This shocks us. How could it be that the modern world’s most recognized face of holiness could have been besieged, for 50 years, by unrelenting doubt? If such was her fate, what hope is there for the rest of us?

Doubt is a necessary and inevitable part of an authentic journey of faith. St. John of the Cross, the 16th century Spanish mystic, named it the “dark night of the soul”. In the darkness of our doubt, we confront our greatest fear: that God has turned away from us– or worse, that he was never there at all.

For some, doubt comes in the wake of shattered hopes. For the young couple who has just learned their baby will be cognitively compromised for life; or for the woman who has just been fired from the only job she ever wanted; or for the recently-retired, sixty-five year old grandfather who has just learned he has terminal cancer– God can seem distant. In the midst of this doubt we are forced into a painful reassessment of who God is– and who He isn’t. Sometimes God rescues us from trial; sometimes he accompanies us in love as we go through trial. And so we struggle with the nature of God. We cast off old notions. We grieve. The questions linger…

Why is there so much suffering in the world? Why do bad things happen to good people? Why, when we turn towards God, do we feel nothing? There are no easy answers to these questions. In the end, all we can do is to live with them– abide in them– wait at the foot of the Cross for clarity. It may come. It may not come. In the end, doubt presents us with a stark choice: to believe despite our unbelief, or to abandon our search for God entirely. Mother Teresa chose the first path. For 50 years doubt and trust quarreled in her soul. Though she never fully resolved this quarrel, she chose nonetheless to love and serve God and the poor until her dying breath– and because of that choice, she transformed the world. In the end we all must decide: can God’s silence be trusted?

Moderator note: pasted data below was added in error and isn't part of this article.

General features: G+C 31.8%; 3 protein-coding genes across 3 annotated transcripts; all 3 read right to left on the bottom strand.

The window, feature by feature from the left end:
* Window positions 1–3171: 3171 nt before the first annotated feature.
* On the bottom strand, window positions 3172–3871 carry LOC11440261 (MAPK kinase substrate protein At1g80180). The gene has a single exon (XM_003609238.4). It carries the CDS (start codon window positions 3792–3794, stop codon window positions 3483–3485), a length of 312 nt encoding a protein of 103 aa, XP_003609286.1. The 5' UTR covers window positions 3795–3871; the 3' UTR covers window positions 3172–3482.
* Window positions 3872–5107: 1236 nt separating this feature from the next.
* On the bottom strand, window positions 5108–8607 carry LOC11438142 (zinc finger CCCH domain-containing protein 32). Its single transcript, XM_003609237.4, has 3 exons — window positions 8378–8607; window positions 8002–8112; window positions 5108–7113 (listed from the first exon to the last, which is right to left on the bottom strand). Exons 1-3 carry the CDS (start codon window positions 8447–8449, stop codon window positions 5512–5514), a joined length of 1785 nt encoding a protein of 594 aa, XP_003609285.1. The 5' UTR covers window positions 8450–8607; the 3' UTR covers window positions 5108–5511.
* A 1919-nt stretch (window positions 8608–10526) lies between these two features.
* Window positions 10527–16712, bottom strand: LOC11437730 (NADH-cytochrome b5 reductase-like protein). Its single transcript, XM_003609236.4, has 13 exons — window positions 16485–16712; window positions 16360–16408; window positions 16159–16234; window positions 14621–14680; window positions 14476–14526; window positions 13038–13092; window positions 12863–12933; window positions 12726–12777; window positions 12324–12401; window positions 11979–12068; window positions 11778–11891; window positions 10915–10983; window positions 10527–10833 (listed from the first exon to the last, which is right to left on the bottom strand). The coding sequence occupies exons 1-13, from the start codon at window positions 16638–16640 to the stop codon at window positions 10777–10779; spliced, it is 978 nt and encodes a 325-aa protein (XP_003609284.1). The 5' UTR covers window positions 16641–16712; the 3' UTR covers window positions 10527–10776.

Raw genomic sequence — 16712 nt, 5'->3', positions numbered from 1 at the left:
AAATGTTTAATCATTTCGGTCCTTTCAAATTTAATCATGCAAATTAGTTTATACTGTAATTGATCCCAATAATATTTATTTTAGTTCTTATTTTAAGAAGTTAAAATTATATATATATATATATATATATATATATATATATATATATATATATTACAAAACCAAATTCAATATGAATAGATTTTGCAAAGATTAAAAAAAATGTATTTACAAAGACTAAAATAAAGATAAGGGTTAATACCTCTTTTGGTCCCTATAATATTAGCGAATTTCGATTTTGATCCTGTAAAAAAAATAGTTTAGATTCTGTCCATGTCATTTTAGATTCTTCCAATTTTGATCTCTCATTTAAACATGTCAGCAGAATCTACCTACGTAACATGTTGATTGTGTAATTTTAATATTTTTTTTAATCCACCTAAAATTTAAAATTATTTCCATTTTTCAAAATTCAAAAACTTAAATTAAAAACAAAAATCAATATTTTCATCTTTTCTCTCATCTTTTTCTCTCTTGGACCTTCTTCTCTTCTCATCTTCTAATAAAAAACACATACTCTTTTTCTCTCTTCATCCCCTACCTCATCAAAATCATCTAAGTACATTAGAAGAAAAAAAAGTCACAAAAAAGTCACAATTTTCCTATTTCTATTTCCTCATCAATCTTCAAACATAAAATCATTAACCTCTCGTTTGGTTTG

If doubt is a crisis of trust, disillusionment is a crisis of belief. This is the topic of next week’s letter.

“Jesus asked the boy’s father, ‘How long has he been like this?’ ‘From childhood,’ he answered. ‘It has often thrown him into fire or water to kill him. But if you can do anything, take pity on us and help us.’ ‘If you can?’ said Jesus. ‘Everything is possible for one who believes.’ Immediately the boy’s father exclaimed, ‘I do believe; help me overcome my unbelief!’-- Mark 9:21-24

In trust and belief,